I guess now is as good of time as any to address something with Dan Henderson. He doesn't give a shit when he gets in a fight. His first goal is to knock someone's head off. Sure, he's an Olympic level wrestler where he could easily smother someone on top, but he almost exclusively used those skills to keep things standing so he could try to knock someone's head off. He could have been more successful had he stuck to a smart gameplan, but there is no way he could have been as awesome.
He got back on track after that with wins over basically the worst person in mixed martial arts, Rousimar Palhares, and one of the best people, Rich Franklin. After that, he coached on The Ultimate Fighter, opposite Michael Bisping, to set up their fight at UFC 100. It definitely wasn't his best win, but it probably was his most memorable, as Henderson destroyed Bisping with a right hand, and then gave him a leaping forearm for funsies. It was brutal and awesome all at once.
At this point, Henderson was probably only a fight away from a title shot, so he did what nobody else in the world would do, and left the UFC to go to Strikeforce, because Dan Henderson doesn't give a shit about titles when he can get more money somewhere else.
Henderson's Strikeforce career didn't start off the best. He gave Jake Shields one of the worst beatings I've seen in the first round of a fight and then totally ran out of gas and lost a decision. After that, he beat Babalu again and then took out Rafael Calvacante. Although he finished both guys, it's not going to make his career highlights. Then, since it's Dan Henderson, he took on the greatest heavyweight in the history of MMA, Fedor Emelianenko and proceeded to knock him out in the first round. This would be his last fight in Strikeforce, and he picked a hell of a way to go out.
In fact, let's look back on how Henderson left every organization he was in.
Brazil Open - Won Tournament
UFC - Won Tournament
Rings - Won Greatest Tournament Ever
Pride - Won Middleweight Title from scariest fighter ever, giving him two belts in different weight classes.
UFC - Most memorable knockout of his career, proved America's domination over England.
Strikeforce - Knocked out the greatest heavyweight of all time.
And even though he lost the final fight of his career, he did it in the perfect way, losing a close decision, because had he won, the UFC would have thrown a ton of money at him to fight again, and Dan Henderson does not turn down tons of money. There is no way he could have left these organizations on a higher note. This man knows how to increase his value at the right time.
When Dan Henderson went back to the UFC, he was already 41 years old, and age can catch up to anybody, even someone as great as Dan Henderson. Although he had two memorable wins over Mauricio "Shogun" Rua, he went 1-6 in his other fights with three losses coming by knockout.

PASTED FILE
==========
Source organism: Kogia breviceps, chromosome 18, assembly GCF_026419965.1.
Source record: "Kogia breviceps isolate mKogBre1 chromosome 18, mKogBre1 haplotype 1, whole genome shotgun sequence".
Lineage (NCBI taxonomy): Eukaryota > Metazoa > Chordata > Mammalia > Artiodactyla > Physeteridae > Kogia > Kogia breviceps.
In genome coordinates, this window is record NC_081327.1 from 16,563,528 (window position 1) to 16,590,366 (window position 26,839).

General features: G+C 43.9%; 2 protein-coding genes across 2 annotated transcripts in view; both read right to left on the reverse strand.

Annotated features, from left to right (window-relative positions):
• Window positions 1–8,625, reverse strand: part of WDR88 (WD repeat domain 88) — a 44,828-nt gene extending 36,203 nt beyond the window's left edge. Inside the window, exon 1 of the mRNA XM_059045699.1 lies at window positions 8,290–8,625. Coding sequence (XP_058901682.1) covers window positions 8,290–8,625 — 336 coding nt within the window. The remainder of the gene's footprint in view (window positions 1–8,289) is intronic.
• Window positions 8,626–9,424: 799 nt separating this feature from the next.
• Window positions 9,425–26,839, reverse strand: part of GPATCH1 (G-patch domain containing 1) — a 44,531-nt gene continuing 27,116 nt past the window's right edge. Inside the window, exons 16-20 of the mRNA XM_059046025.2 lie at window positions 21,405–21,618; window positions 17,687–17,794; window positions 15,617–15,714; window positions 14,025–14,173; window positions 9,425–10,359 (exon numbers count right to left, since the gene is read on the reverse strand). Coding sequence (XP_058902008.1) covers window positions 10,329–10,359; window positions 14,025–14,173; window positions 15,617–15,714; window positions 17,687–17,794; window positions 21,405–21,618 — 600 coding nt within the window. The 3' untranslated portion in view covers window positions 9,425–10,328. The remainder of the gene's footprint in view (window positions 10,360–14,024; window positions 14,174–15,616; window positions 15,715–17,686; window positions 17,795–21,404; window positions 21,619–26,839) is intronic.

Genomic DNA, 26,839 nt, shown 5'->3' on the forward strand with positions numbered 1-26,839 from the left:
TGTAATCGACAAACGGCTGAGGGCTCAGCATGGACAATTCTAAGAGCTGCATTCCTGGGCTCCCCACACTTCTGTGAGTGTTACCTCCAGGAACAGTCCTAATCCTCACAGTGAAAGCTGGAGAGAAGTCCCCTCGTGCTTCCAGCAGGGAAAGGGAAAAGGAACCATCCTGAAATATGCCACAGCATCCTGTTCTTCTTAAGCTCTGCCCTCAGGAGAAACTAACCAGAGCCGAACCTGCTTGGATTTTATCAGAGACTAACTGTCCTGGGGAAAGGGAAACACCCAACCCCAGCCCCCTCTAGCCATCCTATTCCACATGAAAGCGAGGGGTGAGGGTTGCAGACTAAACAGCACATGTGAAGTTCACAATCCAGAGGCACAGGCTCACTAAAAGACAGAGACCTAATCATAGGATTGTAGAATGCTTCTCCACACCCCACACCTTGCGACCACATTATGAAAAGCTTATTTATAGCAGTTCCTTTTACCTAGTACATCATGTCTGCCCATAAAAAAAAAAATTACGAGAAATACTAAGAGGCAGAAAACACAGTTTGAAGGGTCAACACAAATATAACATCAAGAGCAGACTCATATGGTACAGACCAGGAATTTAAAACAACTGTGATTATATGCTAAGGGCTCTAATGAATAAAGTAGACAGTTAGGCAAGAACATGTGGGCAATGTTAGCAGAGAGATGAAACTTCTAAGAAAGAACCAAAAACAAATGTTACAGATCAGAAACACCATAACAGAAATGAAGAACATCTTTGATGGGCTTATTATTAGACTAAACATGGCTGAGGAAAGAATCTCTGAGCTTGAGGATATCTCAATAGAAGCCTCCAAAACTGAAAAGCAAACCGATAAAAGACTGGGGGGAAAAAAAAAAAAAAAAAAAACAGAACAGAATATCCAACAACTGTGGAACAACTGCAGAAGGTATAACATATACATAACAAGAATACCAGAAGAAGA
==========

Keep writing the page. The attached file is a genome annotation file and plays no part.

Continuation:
But as important as timing his right hand, he also knew how to time his wins, and he was able to knockout Hector Lombard right as Michael Bisping was busy winning the UFC title. Somehow, despite going 4-6 in his last run in the UFC, he was given a title shot, because he's Dan Henderson, and that was the most interesting fight available.
His final fight gave you everything you could have asked for in a Dan Henderson fight. He landed a couple of those right handed bombs that nearly took out Bisping and gave Dan the early advantage. And then, like so many other times, he ran out of steam and Bisping started winning the later rounds. He put on a good final round, but there was only one way for "Decision" Dan's career to end. Sometimes those decisions went his way, this time it didn't. It was probably his best fight since the first Shogun fight, which happened five years prior, but at 46 years old, Henderson was able to show why he is one of the greatest fighters in history.
With a 32-15 record, it's tough to make the argument that he was the best fighter ever, but there is nobody who had a more interesting career than Dan Henderson. The guy fought in three weight classes (technically four, since the Brazil Open was close to the Welterweight limit), and fought nearly every interesting person in all of those divisions. Wanderlei, Fedor, A. Silva, Shogun, Cormier, Big Nog, Little Nog, Bustamante, Vitor, Franklin, Arona, Machida, and Rampage all fought Henderson at least once. He fought for two decades, and the only legends he missed over that period were Couture, Liddell, Jon Jones, Cro Cop, and Sakuraba. That's only five guys across three different weight classes over 20 years that Henderson couldn't find time to fight.
Dan Henderson had more big matches than anyone in the history of mixed martial arts. He is the world's most interesting fighter, and unlike the Dos Equis guy, there will never be a replacement for Hendo.